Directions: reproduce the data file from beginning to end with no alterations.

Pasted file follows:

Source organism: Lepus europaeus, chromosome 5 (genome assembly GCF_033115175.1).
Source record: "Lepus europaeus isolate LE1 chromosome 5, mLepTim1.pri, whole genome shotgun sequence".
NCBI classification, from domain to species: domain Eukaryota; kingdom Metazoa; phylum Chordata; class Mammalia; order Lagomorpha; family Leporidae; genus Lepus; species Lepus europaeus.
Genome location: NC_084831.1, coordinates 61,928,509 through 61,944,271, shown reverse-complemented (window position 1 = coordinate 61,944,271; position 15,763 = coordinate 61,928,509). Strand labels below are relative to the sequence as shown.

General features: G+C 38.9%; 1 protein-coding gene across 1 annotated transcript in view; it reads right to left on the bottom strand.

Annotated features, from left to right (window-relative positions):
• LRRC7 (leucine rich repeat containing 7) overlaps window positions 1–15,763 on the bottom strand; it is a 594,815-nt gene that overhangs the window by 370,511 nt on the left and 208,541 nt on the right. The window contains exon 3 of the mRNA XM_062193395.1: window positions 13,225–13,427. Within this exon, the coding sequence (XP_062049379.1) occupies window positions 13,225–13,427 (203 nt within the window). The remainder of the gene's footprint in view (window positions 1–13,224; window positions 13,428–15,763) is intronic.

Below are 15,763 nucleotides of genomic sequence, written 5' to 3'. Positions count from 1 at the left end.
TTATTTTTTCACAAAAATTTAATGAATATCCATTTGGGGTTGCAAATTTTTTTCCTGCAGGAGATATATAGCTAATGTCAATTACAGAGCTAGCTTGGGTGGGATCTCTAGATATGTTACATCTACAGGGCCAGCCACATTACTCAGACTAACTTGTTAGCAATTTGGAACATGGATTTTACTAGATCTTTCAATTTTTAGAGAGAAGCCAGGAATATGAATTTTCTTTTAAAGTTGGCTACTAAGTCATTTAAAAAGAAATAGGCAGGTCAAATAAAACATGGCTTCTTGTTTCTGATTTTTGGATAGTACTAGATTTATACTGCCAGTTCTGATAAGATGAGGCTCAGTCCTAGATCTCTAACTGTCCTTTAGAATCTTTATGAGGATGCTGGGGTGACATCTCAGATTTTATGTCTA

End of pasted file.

Source organism: Lepus europaeus, chromosome 5 (genome assembly GCF_033115175.1).
Source record: "Lepus europaeus isolate LE1 chromosome 5, mLepTim1.pri, whole genome shotgun sequence".
NCBI classification, from domain to species: domain Eukaryota; kingdom Metazoa; phylum Chordata; class Mammalia; order Lagomorpha; family Leporidae; genus Lepus; species Lepus europaeus.
Genome location: NC_084831.1, coordinates 61,928,509 through 61,944,271, shown reverse-complemented (window position 1 = coordinate 61,944,271; position 15,763 = coordinate 61,928,509). Strand labels below are relative to the sequence as shown.

General features: G+C 38.9%; 1 protein-coding gene across 1 annotated transcript in view; it reads right to left on the bottom strand.

Annotated features, from left to right (window-relative positions):
• LRRC7 (leucine rich repeat containing 7) overlaps window positions 1–15,763 on the bottom strand; it is a 594,815-nt gene that overhangs the window by 370,511 nt on the left and 208,541 nt on the right. The window contains exon 3 of the mRNA XM_062193395.1: window positions 13,225–13,427. Within this exon, the coding sequence (XP_062049379.1) occupies window positions 13,225–13,427 (203 nt within the window). The remainder of the gene's footprint in view (window positions 1–13,224; window positions 13,428–15,763) is intronic.

Below are 15,763 nucleotides of genomic sequence, written 5' to 3'. Positions count from 1 at the left end.
TTATTTTTTCACAAAAATTTAATGAATATCCATTTGGGGTTGCAAATTTTTTTCCTGCAGGAGATATATAGCTAATGTCAATTACAGAGCTAGCTTGGGTGGGATCTCTAGATATGTTACATCTACAGGGCCAGCCACATTACTCAGACTAACTTGTTAGCAATTTGGAACATGGATTTTACTAGATCTTTCAATTTTTAGAGAGAAGCCAGGAATATGAATTTTCTTTTAAAGTTGGCTACTAAGTCATTTAAAAAGAAATAGGCAGGTCAAATAAAACATGGCTTCTTGTTTCTGATTTTTGGATAGTACTAGATTTATACTGCCAGTTCTGATAAGATGAGGCTCAGTCCTAGATCTCTAACTGTCCTTTAGAATCTTTATGAGGATGCTGGGGTGACATCTCAGATTTTATGTCTA